Buddhist Universities/Buddhist Studies

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Re: Buddhist Universities/Buddhist Studies

Postby Indrajala » Mon Feb 27, 2012 7:02 am

kirtu wrote:This is extremely shocking. Why don't they organize trash services and recycling? Dumping plastic in water, streams, rivers and creeks??? This is unbelievable and horrifying.

Kirt


Corruption. Incompetence. India's government is full of crooks. Nepal I imagine is the same. Everyone is looking out for themselves. It isn't enough to get bribed. They want to embezzle money from the coffers as well at the expense of the people. If you allocated money for trash services and recycling, it might look plausibly easy enough to do, but then every man from the top down wants his cut and by the time it comes to actually doing the work who knows what will get done. There is a huge culture of corruption. It is kaliyuga as described in Hindu texts down to the letter in many cases.


http://1.bp.blogspot.com/-Tvv9LiJNIC4/T ... 4070_n.jpg

This is a photo I took in Bodhgaya.

Most of India looks like this. Nepal isn't -as- bad though. Open fields tend to get littered, though mounds of trash on the side of streets isn't as bad as this. They keep places like Boudha around the stupa pretty nice. Thammel, the backpacker ghetto, is alright, too.
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Re: Buddhist Universities/Buddhist Studies

Postby Adamantine » Mon Feb 27, 2012 11:50 am

yup. there's no good garbage disposal system and it's mostly because of corrupt and incompetent politicians - of which there's way too many.. nothing ever gets accomplished.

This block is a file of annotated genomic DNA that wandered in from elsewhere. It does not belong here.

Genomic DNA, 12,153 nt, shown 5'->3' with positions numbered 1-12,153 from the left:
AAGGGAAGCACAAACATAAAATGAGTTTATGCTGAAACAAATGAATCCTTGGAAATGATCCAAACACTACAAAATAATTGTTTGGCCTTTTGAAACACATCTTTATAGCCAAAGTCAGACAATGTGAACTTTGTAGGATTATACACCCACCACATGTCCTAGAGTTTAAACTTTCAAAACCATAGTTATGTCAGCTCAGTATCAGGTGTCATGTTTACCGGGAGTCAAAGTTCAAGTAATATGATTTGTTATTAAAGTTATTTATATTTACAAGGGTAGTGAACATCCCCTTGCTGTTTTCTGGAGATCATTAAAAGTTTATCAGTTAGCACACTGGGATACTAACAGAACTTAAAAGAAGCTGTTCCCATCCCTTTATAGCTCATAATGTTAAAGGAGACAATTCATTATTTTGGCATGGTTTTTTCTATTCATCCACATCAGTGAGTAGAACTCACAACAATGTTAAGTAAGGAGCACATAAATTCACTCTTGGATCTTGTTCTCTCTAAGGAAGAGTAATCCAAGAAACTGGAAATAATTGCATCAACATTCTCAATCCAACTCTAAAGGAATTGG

the roads are all terrible too... despite donations from wealthy countries to fix them.. the money just gets eaten by the politicians..

maoist integration seems to have paralyzed things further, rather than solving anything..

I don't think an environmental movement will catch on anytime soon there, sadly.
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Re: Buddhist Universities/Buddhist Studies

Postby Indrajala » Mon Feb 27, 2012 11:58 am

Adamantine wrote:yup. there's no good garbage disposal system and it's mostly because of corrupt and incompetent politicians - of which there's way too many.. nothing ever gets accomplished.

the roads are all terrible too... despite donations from wealthy countries to fix them.. the money just gets eaten by the politicians..

maoist integration seems to have paralyzed things further, rather than solving anything..

I don't think an environmental movement will catch on anytime soon there, sadly.



It is amazing that anything got built as it is.

People on the subcontinent have a strong unbelievable tolerance for corrupt government. I mean so do a lot of people elsewhere in the world, but the fact that your own basic standard of living is visibly hurt by their corruption, yet you still don't do anything.

Nepal is a resource rich country like India. It just doesn't get shared. You see the worst of this phenomenon in Delhi where you have brand new SUVs and Rollex shops around Connaught Place with people literally dying of disease and malnutrition a stone's throw away. Interestingly, despite Nepal being poorer than India, you don't see it as bad around Kathmandu.
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Re: Buddhist Universities/Buddhist Studies